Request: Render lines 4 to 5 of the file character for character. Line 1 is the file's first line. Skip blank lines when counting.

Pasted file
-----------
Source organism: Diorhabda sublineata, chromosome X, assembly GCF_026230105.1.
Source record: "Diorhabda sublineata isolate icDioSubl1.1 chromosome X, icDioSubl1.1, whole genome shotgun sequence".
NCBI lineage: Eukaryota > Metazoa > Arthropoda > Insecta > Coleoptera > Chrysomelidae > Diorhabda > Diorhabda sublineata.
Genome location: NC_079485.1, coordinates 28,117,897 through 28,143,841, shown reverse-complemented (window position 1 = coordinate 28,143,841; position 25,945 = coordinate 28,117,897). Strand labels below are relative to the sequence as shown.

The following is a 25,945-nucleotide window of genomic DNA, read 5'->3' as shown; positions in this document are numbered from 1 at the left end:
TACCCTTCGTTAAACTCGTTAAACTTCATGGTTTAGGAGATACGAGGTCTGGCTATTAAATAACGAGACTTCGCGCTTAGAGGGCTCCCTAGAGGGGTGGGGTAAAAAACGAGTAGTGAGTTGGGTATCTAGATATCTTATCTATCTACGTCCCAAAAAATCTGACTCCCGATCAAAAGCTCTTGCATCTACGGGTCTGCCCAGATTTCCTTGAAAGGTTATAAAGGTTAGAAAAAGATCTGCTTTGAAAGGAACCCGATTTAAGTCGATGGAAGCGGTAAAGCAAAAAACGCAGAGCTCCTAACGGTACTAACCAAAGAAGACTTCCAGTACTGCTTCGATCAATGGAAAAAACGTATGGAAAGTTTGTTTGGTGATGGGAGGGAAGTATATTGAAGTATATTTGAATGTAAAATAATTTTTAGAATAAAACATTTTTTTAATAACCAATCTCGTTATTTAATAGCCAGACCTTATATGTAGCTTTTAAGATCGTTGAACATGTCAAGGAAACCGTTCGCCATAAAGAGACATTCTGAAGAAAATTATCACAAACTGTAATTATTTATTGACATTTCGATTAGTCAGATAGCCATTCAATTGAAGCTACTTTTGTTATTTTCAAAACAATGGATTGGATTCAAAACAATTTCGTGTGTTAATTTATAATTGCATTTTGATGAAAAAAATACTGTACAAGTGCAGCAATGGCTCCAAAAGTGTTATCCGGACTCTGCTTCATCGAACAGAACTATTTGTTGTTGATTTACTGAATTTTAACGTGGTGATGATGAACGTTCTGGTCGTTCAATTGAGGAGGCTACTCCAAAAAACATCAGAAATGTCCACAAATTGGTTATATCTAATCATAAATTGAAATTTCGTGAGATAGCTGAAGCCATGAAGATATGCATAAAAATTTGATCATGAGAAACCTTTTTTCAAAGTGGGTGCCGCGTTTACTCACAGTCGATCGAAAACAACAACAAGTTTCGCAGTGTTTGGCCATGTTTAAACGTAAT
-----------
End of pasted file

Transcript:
Genome location: NC_079485.1, coordinates 28,117,897 through 28,143,841, shown reverse-complemented (window position 1 = coordinate 28,143,841; position 25,945 = coordinate 28,117,897). Strand labels below are relative to the sequence as shown.

The following is a 25,945-nucleotide window of genomic DNA, read 5'->3' as shown; positions in this document are numbered from 1 at the left end: